The Top Mistakes New Gardeners Make
January 5, 2023
A first-time gardener is going to have some setbacks, but these setbacks are nature’s lessons. Believe me, we have made our share of mistakes over the years! Here are what we consider the top 10 mistakes that gardeners make:
- No plan: Any garden, large or small, should have a plan drawn to scale. This can be done on a simple sheet of lined paper or on the computer. Without a plan, you run the risk of not having enough room for all your plants
- Wrong location: A good vegetable garden needs at least 6 hours and preferably 8 to 10 hours of direct sunlight per day.
- Poor soil: Planting in an area where there is poor soil will yield poor results. The soil should be soft, compressible loam. This is roughly equal parts of an organic matter and soil. If you have clay soil, sand should be added to break up the clay, since plant roots will not grow in it. Sandy soil needs organic matter added to retain water.
- Choosing the wrong type of plants: Pick vegetables that are easy to grow, such as radishes, lettuce, cucumbers, string beans, zucchini, winter squash, and tomatoes. If available, use all-American winners; these have gone through extensive field trials to prove their disease resistance, hardiness, and reliability. For our garden, we use Johnny’s Selected Seeds (johnnyseeds.com).
- Planting too early in the spring: Weather starts to warm up, days become longer, birds are singing, and we have the urge to plant. But planting too early will subject tender young plants to frost and delay the germination of seeds. For optimal plant growth, the soil temperature has to be 50°F or higher. Wait for your soil to warm up.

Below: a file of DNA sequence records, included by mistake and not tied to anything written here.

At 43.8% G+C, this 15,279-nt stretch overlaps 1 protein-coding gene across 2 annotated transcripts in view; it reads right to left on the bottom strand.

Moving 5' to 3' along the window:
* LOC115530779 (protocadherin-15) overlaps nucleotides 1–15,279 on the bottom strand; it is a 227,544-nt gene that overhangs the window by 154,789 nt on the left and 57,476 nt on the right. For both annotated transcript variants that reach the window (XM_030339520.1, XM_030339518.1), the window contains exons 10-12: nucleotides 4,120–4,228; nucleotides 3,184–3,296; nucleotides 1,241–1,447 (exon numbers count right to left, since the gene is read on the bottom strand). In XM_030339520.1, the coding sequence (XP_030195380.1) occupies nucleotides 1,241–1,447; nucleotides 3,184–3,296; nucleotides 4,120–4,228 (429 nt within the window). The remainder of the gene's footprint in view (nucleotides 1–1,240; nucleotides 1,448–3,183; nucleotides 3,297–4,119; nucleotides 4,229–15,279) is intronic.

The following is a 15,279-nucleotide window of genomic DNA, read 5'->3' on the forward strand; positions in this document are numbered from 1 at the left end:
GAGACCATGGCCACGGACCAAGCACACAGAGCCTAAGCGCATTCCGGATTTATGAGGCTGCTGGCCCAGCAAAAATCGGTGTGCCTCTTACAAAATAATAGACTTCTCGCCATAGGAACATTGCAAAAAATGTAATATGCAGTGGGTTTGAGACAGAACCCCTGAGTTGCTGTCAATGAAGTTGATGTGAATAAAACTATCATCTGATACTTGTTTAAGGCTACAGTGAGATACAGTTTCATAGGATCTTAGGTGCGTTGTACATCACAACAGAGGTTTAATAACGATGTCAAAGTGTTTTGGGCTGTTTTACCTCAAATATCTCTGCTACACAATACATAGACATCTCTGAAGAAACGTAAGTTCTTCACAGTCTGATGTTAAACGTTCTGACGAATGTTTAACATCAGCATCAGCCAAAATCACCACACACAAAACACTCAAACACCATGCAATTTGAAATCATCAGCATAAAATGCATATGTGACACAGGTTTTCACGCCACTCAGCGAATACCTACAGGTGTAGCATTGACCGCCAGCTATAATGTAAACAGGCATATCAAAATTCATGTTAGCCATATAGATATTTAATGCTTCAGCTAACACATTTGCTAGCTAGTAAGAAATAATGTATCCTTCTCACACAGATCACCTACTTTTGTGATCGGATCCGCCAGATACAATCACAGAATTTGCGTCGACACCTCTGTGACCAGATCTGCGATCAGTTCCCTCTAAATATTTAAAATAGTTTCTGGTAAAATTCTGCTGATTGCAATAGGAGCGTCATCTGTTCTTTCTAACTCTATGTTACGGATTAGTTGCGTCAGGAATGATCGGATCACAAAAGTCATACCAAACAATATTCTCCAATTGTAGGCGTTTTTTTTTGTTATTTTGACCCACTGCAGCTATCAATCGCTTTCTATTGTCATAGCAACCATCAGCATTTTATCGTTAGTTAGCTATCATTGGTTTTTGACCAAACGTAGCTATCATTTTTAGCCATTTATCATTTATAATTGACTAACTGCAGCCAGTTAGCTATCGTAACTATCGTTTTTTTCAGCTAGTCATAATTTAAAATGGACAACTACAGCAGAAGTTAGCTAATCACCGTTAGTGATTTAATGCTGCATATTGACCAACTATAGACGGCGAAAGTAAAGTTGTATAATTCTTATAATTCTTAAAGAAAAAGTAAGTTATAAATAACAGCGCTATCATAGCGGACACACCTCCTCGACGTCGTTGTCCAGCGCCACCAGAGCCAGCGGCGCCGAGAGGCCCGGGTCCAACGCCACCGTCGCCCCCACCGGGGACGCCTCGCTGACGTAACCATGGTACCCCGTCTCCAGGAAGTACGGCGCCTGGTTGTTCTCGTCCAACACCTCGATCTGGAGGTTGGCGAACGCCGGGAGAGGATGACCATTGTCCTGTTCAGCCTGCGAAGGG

- Planting too close: Vegetables need space to grow and mature. Head lettuces should be planted a minimum of 9 inches apart. Tomato and cucumber plants, a minimum of 2 feet. Radishes should be planted 1 inch apart and then thinned to 3 inches apart. Beets and bean plants should be planted 1 inch apart and then thinned to 4 to 6 inches apart.
- Not using mulch to control weeds: Weed control is critically important.
- Not fertilizing properly: An essential initial step is to prepare the soil with a multi-purpose fertilizer, such as 5-10-5 or 10-10-10 (the numbers represent the percentage of nitrogen, phosphorus, and potassium in the mixture). Soil tests will give the exact needs for nutrients in your particular garden plot. At the time of transplant and during growth phases, a diluted liquid fertilizer solution will improve the plant’s vigor, growth, and disease resistance.
- Not enough or too much water: A reliable, close-at-hand source of water such as a garden hose or sprinkler is critical. Your garden will need an average of 2 to 4 inches of water per week. However, be careful, because too much water will damage the roots and encourage disease growth, particularly fungal diseases on tomato plants and vine crops.
- Not being vigilant: Watch the garden carefully for any sign of insect damage. Use organic insecticides such as plant-derived pyrethrins sparingly to control insects. Insects such as tomato hornworm and cabbageworm can also be hand-picked off your plants. Beware of fungal diseases on vine crops and tomatoes. Organic copper sulfate fungicide applied periodically will help prevent this.